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Vienna 2018 Delegate Registration Programme Exhibition Virtual Exhibition Satellites 2018 Survey


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Determining subjective refraction using dual-wavelength speckle phenomena

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Session Details

Session Title: Vision & Accommodation Assessment

Session Date/Time: Monday 24/09/2018 | 14:00-16:00

Paper Time: 14:06

Venue: Room A3, Podium 2

First Author: : U.Oberheide GERMANY

Co Author(s): :    G. Wiel   P. Thiee   O. Kermani   G. Gerten           

Abstract Details


Subjective Refraction is typically obtained by using probe glasses in a trial frame or a phoropter and letter charts. Speckle pattern occur when a coherent light (e.g. from a laser) ist reflected or transmitted through a rough surface. Since this is an interference phenomenum they always appear sharp independent of the actual refraction. When moving the eye the speckles appear to move. As in sciascopy in the same direction for hyperopia, in inverse direction for myopia. Due to chromatic dispersion of the eye there is a focal shift of approx. 0.25 D between red and green light.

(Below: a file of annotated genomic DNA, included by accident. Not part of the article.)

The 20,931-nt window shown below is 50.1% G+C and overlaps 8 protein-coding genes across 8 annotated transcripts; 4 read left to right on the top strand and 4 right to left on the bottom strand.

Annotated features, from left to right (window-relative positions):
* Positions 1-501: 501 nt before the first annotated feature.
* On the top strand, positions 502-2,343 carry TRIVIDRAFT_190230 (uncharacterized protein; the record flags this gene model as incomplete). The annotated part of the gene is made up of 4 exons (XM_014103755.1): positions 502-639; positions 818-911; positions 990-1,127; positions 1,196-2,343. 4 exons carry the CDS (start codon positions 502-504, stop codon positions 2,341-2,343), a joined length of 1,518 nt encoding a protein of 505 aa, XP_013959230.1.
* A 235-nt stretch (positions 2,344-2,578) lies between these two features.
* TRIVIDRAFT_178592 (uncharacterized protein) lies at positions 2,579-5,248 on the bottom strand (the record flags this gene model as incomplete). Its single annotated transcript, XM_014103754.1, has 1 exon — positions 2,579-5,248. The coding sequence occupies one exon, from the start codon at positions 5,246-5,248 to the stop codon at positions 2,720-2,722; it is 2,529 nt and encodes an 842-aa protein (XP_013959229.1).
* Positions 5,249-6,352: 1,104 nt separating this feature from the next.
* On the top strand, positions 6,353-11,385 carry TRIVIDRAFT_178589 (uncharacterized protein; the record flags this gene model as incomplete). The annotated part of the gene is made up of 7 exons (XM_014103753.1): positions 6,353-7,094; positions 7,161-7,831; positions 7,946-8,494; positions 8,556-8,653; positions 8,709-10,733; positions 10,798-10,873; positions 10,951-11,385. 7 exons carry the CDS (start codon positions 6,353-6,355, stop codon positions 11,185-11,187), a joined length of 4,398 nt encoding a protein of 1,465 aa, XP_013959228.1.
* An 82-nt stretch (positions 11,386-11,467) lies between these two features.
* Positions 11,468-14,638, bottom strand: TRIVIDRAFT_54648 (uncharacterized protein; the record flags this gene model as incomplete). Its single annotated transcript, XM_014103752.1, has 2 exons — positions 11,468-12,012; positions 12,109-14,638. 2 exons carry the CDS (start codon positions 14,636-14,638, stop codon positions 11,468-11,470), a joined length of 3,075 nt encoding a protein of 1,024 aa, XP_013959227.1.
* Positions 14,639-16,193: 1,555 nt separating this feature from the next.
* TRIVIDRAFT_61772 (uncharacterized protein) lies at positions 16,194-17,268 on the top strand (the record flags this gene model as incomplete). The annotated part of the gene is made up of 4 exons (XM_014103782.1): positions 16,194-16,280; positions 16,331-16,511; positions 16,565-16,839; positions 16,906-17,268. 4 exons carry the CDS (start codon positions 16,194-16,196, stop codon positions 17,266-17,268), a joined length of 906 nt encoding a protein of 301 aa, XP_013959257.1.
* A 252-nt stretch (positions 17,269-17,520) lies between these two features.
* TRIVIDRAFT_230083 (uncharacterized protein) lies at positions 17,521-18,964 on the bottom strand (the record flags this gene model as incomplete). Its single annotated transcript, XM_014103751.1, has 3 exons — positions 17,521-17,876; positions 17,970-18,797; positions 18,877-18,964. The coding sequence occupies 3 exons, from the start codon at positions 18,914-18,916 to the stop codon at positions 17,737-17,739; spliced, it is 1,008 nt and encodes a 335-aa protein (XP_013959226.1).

TH Koeln (Cologne university of applied sciences, institute of applied optics and electronics) and Augenklinik am Neumarkt, Cologne (private eye hospital)


A novel system consisting of a dual speckle pattern at two different wavelengths was developped. The subjective refraction of 10 eyes of 5 patients was determined by adding glasses in a trial frame until the two pattern moved in different directions. The determined refraction was compared to autorefractor and phoropter measurements.


The refraction of all patients could easily be determined. The speed of speckle movement determined the iniatal amount of needed correction which could be more and more refined. The finally achieved subjective refraction was within +-0.25 D in sphere and cylinder for all eyes compared to phoropter and autorefractor measurements.


Using dual wavelength speckle pattern allows a fast and precise determination of patients subjective refraction without the need of large distances or optotype charts.

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